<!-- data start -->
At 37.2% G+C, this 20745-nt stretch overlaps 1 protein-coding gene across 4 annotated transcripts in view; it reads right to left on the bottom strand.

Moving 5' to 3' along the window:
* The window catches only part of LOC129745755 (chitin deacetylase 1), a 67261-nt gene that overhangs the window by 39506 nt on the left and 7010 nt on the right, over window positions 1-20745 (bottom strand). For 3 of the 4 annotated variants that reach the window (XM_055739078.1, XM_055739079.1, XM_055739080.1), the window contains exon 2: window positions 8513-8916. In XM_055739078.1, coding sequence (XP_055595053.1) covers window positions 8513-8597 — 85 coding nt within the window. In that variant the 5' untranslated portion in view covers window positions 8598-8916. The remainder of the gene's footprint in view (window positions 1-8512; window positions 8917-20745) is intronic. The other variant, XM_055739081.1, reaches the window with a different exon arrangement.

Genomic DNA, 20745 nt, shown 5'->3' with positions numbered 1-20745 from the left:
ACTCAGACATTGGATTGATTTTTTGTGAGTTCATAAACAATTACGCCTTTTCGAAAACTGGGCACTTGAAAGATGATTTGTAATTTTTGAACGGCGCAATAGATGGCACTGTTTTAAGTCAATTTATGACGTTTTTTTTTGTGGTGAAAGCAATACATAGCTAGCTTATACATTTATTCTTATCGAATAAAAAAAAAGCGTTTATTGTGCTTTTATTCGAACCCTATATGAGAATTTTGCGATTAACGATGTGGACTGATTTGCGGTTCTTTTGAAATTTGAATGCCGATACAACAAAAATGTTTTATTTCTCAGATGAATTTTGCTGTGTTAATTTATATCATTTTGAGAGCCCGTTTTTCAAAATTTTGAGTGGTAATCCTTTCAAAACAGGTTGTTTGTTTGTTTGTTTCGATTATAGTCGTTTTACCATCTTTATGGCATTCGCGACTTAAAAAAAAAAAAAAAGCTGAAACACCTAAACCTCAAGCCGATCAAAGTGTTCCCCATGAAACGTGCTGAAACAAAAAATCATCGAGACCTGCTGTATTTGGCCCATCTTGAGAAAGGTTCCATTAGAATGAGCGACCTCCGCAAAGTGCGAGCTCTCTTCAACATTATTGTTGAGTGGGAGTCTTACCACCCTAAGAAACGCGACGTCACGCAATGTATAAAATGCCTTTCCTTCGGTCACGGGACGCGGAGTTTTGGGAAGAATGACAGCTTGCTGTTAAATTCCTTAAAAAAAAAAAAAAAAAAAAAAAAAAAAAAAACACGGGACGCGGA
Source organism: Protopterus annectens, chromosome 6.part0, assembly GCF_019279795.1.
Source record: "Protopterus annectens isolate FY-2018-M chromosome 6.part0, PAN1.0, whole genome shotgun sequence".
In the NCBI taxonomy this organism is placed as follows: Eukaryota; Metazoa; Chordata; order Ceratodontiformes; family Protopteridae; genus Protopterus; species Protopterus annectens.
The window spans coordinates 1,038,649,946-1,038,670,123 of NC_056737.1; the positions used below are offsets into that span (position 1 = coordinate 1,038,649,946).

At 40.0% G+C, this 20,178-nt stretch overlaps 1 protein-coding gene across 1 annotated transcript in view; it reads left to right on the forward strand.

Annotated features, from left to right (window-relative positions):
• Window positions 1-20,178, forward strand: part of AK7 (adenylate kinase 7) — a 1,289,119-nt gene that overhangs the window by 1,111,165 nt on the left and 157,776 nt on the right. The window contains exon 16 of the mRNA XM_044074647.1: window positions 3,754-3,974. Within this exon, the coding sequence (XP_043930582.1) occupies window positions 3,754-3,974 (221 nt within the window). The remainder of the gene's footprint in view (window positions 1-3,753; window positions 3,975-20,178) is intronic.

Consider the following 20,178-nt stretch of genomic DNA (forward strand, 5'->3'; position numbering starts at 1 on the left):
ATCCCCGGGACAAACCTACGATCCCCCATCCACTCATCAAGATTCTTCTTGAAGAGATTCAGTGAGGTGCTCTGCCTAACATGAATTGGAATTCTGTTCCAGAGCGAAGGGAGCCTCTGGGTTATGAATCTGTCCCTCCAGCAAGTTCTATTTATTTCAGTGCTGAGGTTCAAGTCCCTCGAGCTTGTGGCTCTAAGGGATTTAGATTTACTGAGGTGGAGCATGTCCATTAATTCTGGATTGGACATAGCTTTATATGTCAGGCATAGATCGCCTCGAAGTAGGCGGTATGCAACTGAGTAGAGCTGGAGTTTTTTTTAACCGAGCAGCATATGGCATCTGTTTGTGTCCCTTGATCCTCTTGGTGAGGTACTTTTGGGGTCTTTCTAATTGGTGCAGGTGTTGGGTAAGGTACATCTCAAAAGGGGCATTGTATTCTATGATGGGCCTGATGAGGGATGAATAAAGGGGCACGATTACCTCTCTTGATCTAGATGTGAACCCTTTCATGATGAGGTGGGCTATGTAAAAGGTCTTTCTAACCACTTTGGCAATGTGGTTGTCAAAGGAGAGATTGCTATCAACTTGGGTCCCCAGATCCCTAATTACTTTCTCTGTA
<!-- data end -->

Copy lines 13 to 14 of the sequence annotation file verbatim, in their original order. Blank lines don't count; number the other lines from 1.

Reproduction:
Consider the following 20,178-nt stretch of genomic DNA (forward strand, 5'->3'; position numbering starts at 1 on the left):
ATCCCCGGGACAAACCTACGATCCCCCATCCACTCATCAAGATTCTTCTTGAAGAGATTCAGTGAGGTGCTCTGCCTAACATGAATTGGAATTCTGTTCCAGAGCGAAGGGAGCCTCTGGGTTATGAATCTGTCCCTCCAGCAAGTTCTATTTATTTCAGTGCTGAGGTTCAAGTCCCTCGAGCTTGTGGCTCTAAGGGATTTAGATTTACTGAGGTGGAGCATGTCCATTAATTCTGGATTGGACATAGCTTTATATGTCAGGCATAGATCGCCTCGAAGTAGGCGGTATGCAACTGAGTAGAGCTGGAGTTTTTTTTAACCGAGCAGCATATGGCATCTGTTTGTGTCCCTTGATCCTCTTGGTGAGGTACTTTTGGGGTCTTTCTAATTGGTGCAGGTGTTGGGTAAGGTACATCTCAAAAGGGGCATTGTATTCTATGATGGGCCTGATGAGGGATGAATAAAGGGGCACGATTACCTCTCTTGATCTAGATGTGAACCCTTTCATGATGAGGTGGGCTATGTAAAAGGTCTTTCTAACCACTTTGGCAATGTGGTTGTCAAAGGAGAGATTGCTATCAACTTGGGTCCCCAGATCCCTAATTACTTTCTCTGTA